diamond geezer

 Saturday, September 26, 2015

Remember pre-Olympic Stratford?

 Tuesday, July 03, 2007


Carpenters Lock and footbridgeAt the other end of the Old River Lea, at the very heart of the Olympic Park site, stands Carpenters Lock. 'Crumbles' might be a better word than 'stands', to be honest. There have been no boats through this dilapidated structure for years, and the access footpath was fenced off a few years ago to deter all but the most determined photographer. No point in any last minute restoration. Olympic architects have other plans for this spot, with the central Olympic spine path due to plough across the river right here. Which is a shame, because there's a perfectly decent footbridge close by already. It's a gently humping blue-green bridge with latticed sides, used by long-dead horses to tow barges downstream towards the Thames. Shame that it's a little on the narrow side, and would almost certainly collapse under the weight of spectator footflow when the basketball arena is up and running. But don't worry. This iconic bridge appears to be marked as a thin stripe on legacy plans for the Olympic Park, so I have every hope that it'll survive the oncoming bulldozer onslaught intact. I look forward to standing here again.
It's been eight years, two months and three weeks.

And at long last the old iron footbridge has reopened.



The bridge's location has been its medium-term misfortune but its long-term salvation. Linking stadium to park, it couldn't be opened during the Games themselves because one side was ticketed and the other was full public access. And yes, it's also ridiculously thin and could never have coped with spectator footfall anyway. As Queen Elizabeth Olympic Park has opened up, and that's eighteen months now, it's remained blocked by barriers because Stadium Island isn't yet publicly accessible. But finally this week (probably in relation to Rugby World Cup action) the barriers on the bridge have come down, and look like staying away into the foreseeable future.

It is a lovely old bridge, all grooved and cobbly. The uneven surface was all the the better for keeping a proper foothold in days gone by, but makes for a right bumpy journey on a bike, and probably isn't ideal with a pushchair either. The width also makes it difficult to cross, not quite one person at a time, but you'll think twice about stepping up at the same time as someone else. What's particularly nice is the opportunity to stand low above the water and look down the channel (here a choice of three), and perhaps get rather closer to some of the birds swimming underneath. Plus of course it allows access onto the tip of Stadium Island for the first time in, well yes, eight years, two months and three weeks.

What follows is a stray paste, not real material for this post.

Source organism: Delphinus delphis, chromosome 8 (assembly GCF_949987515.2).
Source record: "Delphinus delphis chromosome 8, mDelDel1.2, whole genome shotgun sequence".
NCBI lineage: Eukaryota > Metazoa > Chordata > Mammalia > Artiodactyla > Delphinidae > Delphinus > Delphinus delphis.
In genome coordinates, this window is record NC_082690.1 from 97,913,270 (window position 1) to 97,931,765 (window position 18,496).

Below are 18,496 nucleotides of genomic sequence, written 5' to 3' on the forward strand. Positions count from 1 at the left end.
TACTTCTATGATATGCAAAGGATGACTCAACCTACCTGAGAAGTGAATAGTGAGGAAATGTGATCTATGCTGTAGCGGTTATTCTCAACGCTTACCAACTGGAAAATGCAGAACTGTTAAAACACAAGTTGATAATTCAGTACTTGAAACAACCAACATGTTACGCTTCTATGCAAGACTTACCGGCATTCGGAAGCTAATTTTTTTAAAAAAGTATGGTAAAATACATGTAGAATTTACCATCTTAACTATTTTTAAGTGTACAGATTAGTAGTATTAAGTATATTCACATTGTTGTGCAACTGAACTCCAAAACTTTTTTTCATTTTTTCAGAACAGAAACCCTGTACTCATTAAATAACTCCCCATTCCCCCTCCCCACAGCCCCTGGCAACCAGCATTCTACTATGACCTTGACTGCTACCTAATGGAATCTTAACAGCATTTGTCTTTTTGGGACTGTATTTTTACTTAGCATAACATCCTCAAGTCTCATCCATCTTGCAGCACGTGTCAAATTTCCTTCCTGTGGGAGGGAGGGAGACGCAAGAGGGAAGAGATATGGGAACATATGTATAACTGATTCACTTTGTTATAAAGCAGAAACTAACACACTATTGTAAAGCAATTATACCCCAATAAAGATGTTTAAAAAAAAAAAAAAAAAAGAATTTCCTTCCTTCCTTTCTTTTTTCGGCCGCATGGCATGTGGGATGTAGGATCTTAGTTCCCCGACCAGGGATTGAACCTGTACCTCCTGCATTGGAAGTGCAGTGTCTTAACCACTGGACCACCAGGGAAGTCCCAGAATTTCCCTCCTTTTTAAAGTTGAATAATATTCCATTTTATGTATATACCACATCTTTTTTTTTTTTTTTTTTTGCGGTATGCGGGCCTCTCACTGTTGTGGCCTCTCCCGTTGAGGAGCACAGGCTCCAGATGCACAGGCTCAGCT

When West Ham move into the 2012 bowl the area surrounding the stadium will be opened to public, extending QEOP onto the western side of the City Mill River. The slopes are already landscaped, with a series of long shallow ramped paths leading down through a forest of trees to reach the towpath. There's planning permission on an upper walkway for West Ham's iconic Champions Statue to be relocated - that's the bronze of Bobby Moore and other 1966 World Cup heroes, rent asunder from the Barking Road and resettled in E20. I don't know how that's going to go down in Upton Park. More popular, I suspect, will be the long-awaited appearance of the Olympic Bell, as rung by Bradley Wiggins at the start of the 2012 Opening Ceremony. It "may occasionally be rung to celebrate special occasions, but will not be in general use", so don't get any ideas about coming along for a bong.